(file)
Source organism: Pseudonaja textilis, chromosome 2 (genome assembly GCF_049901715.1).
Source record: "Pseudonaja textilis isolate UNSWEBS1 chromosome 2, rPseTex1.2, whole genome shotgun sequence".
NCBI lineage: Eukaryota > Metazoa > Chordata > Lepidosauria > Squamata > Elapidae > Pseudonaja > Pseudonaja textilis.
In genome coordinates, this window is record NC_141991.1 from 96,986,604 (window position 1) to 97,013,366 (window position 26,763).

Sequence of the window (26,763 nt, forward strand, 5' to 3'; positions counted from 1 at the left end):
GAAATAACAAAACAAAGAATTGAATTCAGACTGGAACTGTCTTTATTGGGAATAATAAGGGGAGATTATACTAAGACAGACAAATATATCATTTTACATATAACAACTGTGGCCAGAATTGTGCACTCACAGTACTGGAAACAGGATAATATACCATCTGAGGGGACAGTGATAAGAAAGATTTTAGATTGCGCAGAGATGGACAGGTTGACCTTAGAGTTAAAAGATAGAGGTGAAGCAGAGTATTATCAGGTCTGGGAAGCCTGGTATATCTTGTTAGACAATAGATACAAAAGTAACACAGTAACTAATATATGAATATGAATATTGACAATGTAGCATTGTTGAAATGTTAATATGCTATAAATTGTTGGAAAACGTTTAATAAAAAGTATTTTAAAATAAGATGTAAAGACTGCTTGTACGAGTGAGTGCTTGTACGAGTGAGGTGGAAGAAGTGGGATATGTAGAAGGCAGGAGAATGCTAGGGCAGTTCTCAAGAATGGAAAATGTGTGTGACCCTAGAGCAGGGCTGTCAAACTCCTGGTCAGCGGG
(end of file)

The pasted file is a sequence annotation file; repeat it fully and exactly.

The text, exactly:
Source organism: Pseudonaja textilis, chromosome 2 (genome assembly GCF_049901715.1).
Source record: "Pseudonaja textilis isolate UNSWEBS1 chromosome 2, rPseTex1.2, whole genome shotgun sequence".
NCBI lineage: Eukaryota > Metazoa > Chordata > Lepidosauria > Squamata > Elapidae > Pseudonaja > Pseudonaja textilis.
In genome coordinates, this window is record NC_141991.1 from 96,986,604 (window position 1) to 97,013,366 (window position 26,763).

Sequence of the window (26,763 nt, forward strand, 5' to 3'; positions counted from 1 at the left end):
GAAATAACAAAACAAAGAATTGAATTCAGACTGGAACTGTCTTTATTGGGAATAATAAGGGGAGATTATACTAAGACAGACAAATATATCATTTTACATATAACAACTGTGGCCAGAATTGTGCACTCACAGTACTGGAAACAGGATAATATACCATCTGAGGGGACAGTGATAAGAAAGATTTTAGATTGCGCAGAGATGGACAGGTTGACCTTAGAGTTAAAAGATAGAGGTGAAGCAGAGTATTATCAGGTCTGGGAAGCCTGGTATATCTTGTTAGACAATAGATACAAAAGTAACACAGTAACTAATATATGAATATGAATATTGACAATGTAGCATTGTTGAAATGTTAATATGCTATAAATTGTTGGAAAACGTTTAATAAAAAGTATTTTAAAATAAGATGTAAAGACTGCTTGTACGAGTGAGTGCTTGTACGAGTGAGGTGGAAGAAGTGGGATATGTAGAAGGCAGGAGAATGCTAGGGCAGTTCTCAAGAATGGAAAATGTGTGTGACCCTAGAGCAGGGCTGTCAAACTCCTGGTCAGCGGG